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No Kidding: Bill Would Classify Day Care Workers as Public Employees

Posted on October 3, 2011

Here’s something for the “Are you kidding me?” file:  A bill pending in the Massachusetts Legislature would classify employees of private child-care businesses as public employees, give their names and home addresses to labor unions and pay those unions to represent the workers.

Day Care WorkersAssociated Industries of Massachusetts will testify against the measure – An Act to Improve Quality in Early Education Care Centers – before the Joint Committee on Public Service Tuesday. AIM believes the proposal represents a clear and unprecedented intrusion by government into private business and a massive transfer of wealth from hard-working day care employees to big labor unions.

The introduction to the bill seems innocuous enough:

“It is hereby declared to be the policy of the commonwealth to assure quality early education and care for children by child care providers…” 

Who could argue with that?

“It shall also be the intent of the General Court that child care providers and the commonwealth work jointly to establish a quality early education and care program that serves eligible low income families through providers who have the requisite skills and training.” 

Again, who could argue?

But then the language gets, well, perplexing:

“In order to address these challenges, child care providers are to be given the opportunity to work collectively to improve standards in their profession and to expand opportunities for educational advancement to ensure continuous quality improvement in the delivery of early learning services…”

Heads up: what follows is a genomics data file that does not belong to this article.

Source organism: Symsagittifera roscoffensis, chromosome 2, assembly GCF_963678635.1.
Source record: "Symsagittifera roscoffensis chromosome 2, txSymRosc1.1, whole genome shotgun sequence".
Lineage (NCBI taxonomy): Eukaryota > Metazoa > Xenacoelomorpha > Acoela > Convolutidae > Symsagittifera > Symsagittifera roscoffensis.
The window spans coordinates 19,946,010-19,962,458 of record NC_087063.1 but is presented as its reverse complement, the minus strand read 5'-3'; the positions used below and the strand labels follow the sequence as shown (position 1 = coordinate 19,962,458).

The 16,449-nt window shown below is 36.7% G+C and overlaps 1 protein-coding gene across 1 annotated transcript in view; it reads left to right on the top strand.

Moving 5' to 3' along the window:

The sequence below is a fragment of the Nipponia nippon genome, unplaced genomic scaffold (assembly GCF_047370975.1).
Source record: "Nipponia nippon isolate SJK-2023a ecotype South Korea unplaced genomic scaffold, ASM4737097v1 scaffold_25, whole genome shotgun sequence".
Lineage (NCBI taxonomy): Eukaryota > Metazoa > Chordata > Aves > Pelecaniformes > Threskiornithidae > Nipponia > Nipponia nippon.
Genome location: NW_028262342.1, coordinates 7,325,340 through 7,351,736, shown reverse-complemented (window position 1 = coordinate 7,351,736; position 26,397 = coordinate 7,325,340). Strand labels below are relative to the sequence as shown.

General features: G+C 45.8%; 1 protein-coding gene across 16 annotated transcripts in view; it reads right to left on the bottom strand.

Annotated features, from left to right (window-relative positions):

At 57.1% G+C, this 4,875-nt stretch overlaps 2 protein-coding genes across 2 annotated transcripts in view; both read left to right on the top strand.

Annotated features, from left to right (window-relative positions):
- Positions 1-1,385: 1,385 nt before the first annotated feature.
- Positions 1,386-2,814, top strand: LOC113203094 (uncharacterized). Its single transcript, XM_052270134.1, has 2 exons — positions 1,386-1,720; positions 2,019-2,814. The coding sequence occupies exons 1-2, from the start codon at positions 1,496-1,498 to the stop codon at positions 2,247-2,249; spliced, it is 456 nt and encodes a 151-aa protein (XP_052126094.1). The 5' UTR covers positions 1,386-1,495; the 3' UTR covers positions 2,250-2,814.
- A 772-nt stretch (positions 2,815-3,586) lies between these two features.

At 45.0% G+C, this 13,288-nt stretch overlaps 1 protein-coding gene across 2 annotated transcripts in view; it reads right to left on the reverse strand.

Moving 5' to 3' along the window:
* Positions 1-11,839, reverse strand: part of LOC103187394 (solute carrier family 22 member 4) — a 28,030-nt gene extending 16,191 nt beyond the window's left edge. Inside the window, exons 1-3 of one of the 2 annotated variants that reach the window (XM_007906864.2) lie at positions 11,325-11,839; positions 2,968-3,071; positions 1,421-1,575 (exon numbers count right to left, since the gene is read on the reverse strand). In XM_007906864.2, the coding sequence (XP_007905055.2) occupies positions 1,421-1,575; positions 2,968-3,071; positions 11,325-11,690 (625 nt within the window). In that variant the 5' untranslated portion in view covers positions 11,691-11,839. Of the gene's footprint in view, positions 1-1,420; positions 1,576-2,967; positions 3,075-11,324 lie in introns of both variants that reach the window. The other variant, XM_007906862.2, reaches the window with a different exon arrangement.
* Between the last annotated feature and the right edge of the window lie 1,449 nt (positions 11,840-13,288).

All of which happens now. But the bill maintains that to make improvement happen:

“Child care providers shall be considered public employees,” and shall be given the right to bargain collectively “with the Department of Early Education and Care, to collaborate through collective bargaining to improve the standards in their profession, expand opportunities for educational advancement and to ensure continuous improvement in the delivery of early education and care services.”

The bill would also impose a “Representation fee…paid by the state to the employee organization (read the union) for its role in advocating (lobbying) for professional development and representing (lobbying for) child care providers under this chapter.” 

And if that’s not enough:

“Every child care center and school age child care program . . . shall provide to the Department of Early Education and Care a list of the names, home addresses, phone numbers, workplace and job title of all current child care providers, annually by January 30, except that initially such lists shall be provided within thirty days of the effective date of this section.

“The Department of Early Education and Care shall, upon request, provide to a labor organization a list of all current child care providers in the unit that the organization seeks to organize or represents. Such list shall contain information including name, home addresses, telephone number, workplace and job title with regard to such employees, as is necessary for the purposes of this act.”

Individual child care and early education centers would effectively lose control of their work force while costs to the state will increase to pay a “representation fee” levied by a union for doing work that can be done right now, without making everyone in the business a public employee and union member.

AIM is not anti-union.  And we have been strong and visible supporters of efforts to improve early education opportunities in Massachusetts.

But this bill lacks logic and does nothing to advance the interest of children.  Unfortunately, we’re not kidding.